Paris Declaration


On 29 June 2006, during the 16th Alzheimer Europe Annual Conference, Alzheimer Europe and its member organisations adopted the Paris Declaration, which called for European and national policy makers to give Alzheimer's disease and other forms of dementia the political priority it deserves.

The Declaration marked 100 years since Alois Alzheimer first described the symptoms of the disease that was to bear his name and identified four key areas for action on dementia: 

  • Public health priorities
  • Research and medical priorities
  • Care and social support priorities
  • Legal and ethical priorities.

The Paris Declaration - Executive Summary

Alzheimer Europe and its member organisations called upon the European Union, the World Health Organization (WHO), the Council of Europe and national governments to:

  • Recognise Alzheimer's disease as a major public health challenge and to develop European, International and national action programmes,
  • Dedicate a European Parliament report and resolution on the state of dementia care, treatment and research in Europe,
  • Recognise Alzheimer's disease as a major health scourge within the meaning of Article 152 of the EC Treaty and to develop a Community action programme on Alzheimer's disease,
  • Investigate the possibility of providing core finding to Alzheimer Europe for the exchange of information and best practices between national Alzheimer associations.
  • Make dementia a compulsory part of medical training,
  • Support awareness campaigns targeted at the general public to improve the recognition of the symptoms of Alzheimer's disease,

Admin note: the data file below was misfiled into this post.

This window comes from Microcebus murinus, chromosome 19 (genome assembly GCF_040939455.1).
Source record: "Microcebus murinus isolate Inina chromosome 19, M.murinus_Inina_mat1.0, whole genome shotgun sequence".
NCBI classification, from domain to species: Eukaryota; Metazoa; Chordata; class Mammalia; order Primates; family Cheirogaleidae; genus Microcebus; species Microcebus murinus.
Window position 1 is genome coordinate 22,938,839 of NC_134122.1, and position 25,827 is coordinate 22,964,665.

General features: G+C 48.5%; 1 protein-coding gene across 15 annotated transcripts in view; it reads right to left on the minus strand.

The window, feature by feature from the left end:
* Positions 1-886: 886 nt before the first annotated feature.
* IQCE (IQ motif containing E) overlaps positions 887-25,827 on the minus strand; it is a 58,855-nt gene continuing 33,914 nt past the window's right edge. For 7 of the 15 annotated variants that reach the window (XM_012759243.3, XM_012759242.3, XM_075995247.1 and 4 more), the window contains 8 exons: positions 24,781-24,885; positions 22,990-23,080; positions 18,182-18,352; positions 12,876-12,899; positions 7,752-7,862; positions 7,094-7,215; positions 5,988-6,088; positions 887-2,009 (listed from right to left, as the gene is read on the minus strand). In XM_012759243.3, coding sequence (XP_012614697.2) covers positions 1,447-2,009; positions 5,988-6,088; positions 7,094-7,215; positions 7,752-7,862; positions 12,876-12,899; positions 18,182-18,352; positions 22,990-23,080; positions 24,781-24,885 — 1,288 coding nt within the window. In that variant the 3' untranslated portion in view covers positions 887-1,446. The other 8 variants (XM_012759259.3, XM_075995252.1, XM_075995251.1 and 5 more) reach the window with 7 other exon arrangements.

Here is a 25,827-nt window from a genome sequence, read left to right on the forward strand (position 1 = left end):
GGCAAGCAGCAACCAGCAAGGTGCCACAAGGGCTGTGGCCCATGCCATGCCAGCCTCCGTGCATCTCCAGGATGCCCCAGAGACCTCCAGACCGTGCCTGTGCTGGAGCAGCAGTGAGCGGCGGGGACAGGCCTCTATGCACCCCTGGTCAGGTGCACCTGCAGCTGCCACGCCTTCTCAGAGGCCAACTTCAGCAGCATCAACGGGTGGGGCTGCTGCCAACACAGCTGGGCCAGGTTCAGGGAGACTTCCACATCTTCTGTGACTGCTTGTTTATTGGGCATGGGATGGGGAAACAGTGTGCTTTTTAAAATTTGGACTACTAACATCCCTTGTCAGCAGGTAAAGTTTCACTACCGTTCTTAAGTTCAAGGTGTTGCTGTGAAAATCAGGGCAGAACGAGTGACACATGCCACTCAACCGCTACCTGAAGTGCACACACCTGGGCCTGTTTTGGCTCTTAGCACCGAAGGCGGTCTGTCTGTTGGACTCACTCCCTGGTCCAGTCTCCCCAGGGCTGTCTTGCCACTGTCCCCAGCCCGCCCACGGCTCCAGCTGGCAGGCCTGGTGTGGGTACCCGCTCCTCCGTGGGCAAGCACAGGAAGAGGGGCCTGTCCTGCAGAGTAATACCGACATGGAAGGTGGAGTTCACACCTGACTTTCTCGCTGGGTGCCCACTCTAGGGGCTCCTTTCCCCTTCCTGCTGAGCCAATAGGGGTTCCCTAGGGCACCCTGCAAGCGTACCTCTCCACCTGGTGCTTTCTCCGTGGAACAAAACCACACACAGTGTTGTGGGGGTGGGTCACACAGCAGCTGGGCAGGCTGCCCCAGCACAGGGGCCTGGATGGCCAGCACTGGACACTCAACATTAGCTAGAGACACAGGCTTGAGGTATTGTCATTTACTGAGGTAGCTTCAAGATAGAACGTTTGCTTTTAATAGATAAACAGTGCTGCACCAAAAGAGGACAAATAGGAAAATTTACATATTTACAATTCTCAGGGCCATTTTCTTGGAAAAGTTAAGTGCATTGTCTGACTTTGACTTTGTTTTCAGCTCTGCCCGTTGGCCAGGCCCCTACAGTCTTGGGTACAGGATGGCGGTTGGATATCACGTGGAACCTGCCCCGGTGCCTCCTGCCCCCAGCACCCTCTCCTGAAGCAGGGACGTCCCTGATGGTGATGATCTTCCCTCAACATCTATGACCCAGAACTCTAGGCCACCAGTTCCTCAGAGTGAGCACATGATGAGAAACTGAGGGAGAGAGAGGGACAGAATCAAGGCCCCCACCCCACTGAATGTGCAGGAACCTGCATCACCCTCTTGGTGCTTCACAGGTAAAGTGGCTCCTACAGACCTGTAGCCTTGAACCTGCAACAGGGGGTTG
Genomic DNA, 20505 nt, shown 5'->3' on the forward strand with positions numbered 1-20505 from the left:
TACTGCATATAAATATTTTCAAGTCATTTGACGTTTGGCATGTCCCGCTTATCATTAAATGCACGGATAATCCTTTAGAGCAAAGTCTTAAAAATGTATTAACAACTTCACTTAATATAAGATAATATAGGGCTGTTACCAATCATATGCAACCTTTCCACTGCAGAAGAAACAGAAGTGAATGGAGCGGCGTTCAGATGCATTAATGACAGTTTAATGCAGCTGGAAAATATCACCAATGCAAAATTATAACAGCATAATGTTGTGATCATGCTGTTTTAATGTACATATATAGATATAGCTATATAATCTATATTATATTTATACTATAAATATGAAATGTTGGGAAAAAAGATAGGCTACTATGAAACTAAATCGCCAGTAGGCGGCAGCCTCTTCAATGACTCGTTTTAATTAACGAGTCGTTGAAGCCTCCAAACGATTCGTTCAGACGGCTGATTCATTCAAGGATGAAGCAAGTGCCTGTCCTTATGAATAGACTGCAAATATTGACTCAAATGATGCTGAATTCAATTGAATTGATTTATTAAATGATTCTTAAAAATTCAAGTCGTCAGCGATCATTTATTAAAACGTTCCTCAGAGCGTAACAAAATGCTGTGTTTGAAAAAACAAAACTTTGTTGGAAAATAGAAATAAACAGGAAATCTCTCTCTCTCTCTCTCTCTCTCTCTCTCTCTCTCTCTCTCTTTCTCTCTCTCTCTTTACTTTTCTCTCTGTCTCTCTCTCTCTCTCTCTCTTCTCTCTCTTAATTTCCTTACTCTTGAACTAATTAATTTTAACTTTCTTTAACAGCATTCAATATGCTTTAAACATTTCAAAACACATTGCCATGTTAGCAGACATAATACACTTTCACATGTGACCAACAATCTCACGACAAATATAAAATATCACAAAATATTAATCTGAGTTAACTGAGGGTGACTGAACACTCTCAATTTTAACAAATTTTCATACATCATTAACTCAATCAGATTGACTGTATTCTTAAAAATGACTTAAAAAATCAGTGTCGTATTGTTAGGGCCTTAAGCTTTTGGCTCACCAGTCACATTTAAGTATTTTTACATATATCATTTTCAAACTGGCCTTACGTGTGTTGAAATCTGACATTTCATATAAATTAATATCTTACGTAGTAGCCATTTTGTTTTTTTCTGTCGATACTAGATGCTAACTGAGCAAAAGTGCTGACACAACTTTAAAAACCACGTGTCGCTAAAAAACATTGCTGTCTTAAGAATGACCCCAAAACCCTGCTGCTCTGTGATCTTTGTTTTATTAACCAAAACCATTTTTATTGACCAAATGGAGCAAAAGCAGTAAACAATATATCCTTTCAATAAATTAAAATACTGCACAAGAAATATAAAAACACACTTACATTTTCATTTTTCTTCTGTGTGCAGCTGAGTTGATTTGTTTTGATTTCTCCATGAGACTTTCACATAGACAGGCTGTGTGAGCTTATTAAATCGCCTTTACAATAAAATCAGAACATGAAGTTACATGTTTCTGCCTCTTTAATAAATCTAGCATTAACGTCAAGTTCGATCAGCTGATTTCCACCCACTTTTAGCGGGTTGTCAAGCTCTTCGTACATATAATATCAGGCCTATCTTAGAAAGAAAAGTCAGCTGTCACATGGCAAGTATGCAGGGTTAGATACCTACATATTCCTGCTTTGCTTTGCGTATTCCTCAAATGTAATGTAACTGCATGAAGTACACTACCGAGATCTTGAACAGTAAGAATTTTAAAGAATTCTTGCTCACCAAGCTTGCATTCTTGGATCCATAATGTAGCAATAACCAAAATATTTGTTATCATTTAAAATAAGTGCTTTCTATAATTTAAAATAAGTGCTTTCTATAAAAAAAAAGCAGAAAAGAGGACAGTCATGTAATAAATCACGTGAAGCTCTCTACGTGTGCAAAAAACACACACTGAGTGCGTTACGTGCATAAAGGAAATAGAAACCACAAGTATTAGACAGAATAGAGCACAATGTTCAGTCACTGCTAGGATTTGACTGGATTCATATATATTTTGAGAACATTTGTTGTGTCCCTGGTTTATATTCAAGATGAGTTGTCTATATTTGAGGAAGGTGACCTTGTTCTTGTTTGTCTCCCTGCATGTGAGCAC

• Continue to make available existing treatments under their national reimbursement systems,
  • Support a survey on the existing inequalities of access to available treatments for Alzheimer's disease,
  • Foster pan-European research into the causes, prevention and treatment of Alzheimer's disease and other dementias,
  • Increase the funding for Alzheimer's research and support collaboration of national research centres,
  • Promote the role of Alzheimer associations towards the medical profession so that people diagnosed are systematically informed about Alzheimer associations and the services they provide,
  • Recognise the important contributions provided by Alzheimer associations and to provide financial support to them,
  • Recognise the significant burden of carers of people with dementia and to support the development of adequate respite services,
  • Develop and support a whole range of services for people with dementia ,
  • Adequately support people with dementia and their carers to allow them to make use of existing services,
  • Extend the Open Method of Coordination to the question of long-term care and to exchange best practices on a national level,
  • Reinforce medical codes to ensure people with dementia are adequately informed about their diagnosis,
  • Exchange ebst practices with regard to national guardianship systems,
  • Provide a clear statutory basis for effective advance directives with appropriate safeguards

The full text of the Paris Declaration is available to download below in English, Czech, French and German.